I calibrated the sonar by placing a box at known distances from 1 m to 4 m from the robot, and reading the sonar value. The returned values and the known values had a very close to linear relationship, which is not surprising: sound travels at a constant speed, and time is one quantity we can ``sense'' with high precision (see Figure 2). All of the sonar soundings were mapped through the measured linear function to produce a distance value in millimeters. I also produced a histogram of the entire collection of 7,616 sonar readings, shown in Figure 3. Low values (less than 200) are reflections from the cables hanging off the robot; high values are always 16384, a sentinel meaning ``no echo received.'' These thresholds were used to remove useless values from the input data.

Figure 2. The relationship between returned sonar values and actual measured distance is very close to linear. [
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Figure 3. A histogram of 7168 sonar readings taken around the room, showing low and high garbage values. [
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The first experiment, described in Section 3, compares the robot's determination of its position with the position I recorded.

In the second experiment, described in Section 4, only soundings from successive positions of the robot are considered in the algorithm. The computed position of the robot is used to locate the robot in the map and contribute the new soundings to the map. The positions are sorted by distance from the origin, simulating the robot growing its map slowly by ``pushing the envelope'' of the well-mapped area. Therefore, this second experiment approximates online behavior in the sense that the algorithm has access to no data that it wouldn't have had otherwise. Actually performing the algorithm online did not make sense for two reasons: First, I did not want to spend time figuring out how to ship data between the robots and the workstation running MatLab. Second, it was much easier to tweak the algorithm and re-run it on stored data than to wait many minutes for the robot to take new soundings of the same environment.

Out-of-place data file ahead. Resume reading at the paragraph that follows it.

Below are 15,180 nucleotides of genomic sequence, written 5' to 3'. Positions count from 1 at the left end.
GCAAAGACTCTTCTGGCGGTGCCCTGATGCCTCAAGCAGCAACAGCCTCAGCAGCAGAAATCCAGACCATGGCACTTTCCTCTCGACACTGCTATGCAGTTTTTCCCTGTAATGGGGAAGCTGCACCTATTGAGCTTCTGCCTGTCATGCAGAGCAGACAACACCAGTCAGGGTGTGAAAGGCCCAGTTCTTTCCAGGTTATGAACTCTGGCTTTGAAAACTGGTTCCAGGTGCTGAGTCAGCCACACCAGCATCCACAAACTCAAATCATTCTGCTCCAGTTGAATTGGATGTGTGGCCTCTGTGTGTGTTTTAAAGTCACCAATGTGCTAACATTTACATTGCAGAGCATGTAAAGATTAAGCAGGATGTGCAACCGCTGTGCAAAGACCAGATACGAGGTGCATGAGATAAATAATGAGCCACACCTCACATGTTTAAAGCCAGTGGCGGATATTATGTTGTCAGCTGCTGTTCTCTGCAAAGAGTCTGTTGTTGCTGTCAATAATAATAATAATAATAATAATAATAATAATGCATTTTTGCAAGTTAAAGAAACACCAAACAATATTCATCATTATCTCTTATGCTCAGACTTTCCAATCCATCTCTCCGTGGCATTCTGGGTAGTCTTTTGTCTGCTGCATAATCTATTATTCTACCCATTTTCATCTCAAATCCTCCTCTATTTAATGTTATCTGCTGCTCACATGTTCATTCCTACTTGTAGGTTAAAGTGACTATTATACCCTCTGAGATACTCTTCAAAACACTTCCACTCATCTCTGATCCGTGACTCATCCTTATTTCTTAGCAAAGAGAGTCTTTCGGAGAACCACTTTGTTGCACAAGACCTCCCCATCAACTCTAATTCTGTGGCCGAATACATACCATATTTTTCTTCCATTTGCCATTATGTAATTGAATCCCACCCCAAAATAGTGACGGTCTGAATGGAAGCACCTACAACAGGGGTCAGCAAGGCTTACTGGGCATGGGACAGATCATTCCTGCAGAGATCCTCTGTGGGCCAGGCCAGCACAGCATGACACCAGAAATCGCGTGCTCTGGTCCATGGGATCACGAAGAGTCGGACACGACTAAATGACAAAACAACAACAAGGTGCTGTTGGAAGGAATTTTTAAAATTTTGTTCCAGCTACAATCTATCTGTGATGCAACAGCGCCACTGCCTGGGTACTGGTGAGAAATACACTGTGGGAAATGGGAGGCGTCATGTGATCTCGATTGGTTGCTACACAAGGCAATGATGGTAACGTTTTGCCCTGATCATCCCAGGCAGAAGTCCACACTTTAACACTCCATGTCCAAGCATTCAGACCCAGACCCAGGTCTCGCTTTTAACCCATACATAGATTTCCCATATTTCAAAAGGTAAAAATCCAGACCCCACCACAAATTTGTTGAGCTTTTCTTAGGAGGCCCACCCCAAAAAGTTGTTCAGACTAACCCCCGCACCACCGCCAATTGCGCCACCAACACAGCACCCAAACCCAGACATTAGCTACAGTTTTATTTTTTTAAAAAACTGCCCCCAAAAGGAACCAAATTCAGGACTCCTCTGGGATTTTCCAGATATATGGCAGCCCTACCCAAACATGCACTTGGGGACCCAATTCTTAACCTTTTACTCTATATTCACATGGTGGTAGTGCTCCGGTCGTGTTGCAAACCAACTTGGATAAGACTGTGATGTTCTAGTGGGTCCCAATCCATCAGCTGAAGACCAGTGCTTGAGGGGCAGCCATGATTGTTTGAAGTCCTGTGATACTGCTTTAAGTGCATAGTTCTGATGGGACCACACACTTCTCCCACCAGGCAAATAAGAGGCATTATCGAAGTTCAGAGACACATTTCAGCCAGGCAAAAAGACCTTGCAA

3 Experiment 1

The first experiment was designed to determine how well the robot could find itself in an existing map given only a set of sonar readings and a known orientation. The experiment consisted of 28 trials. In each one, the sonar readings from one of the 28 positions was removed into a test set. The remaining readings, together with the known location of the robot when each was taken, became the ``known map'' (see Figure 4). Some fraction (frequently 3/16) of all sonar readings was discarded to make the algorithm run more quickly.

Figure 4. The known map: all 6414 valid sonar readings. Each vector points back at the position of the robot when that reading was taken; the vector's distance from the robot's position is equal to the distance value sensed by sonar. [
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The test set of sonar readings consists of angles and distances from the robot's center, but the robot's location relative to the map is unknown. So, I compare each test sonar value with every map vector. The map vectors represent the position and the very approximate normal of some observed surface in the environment. Therefore, those pairs of <test vector, map vector > that did not agree to within some threshold (I chose 30°) were discarded. The idea is that a map vector represents the ``front'' of some object in the room; it is unlikely that a test vector could ``see'' that surface from behind or from a shallow angle.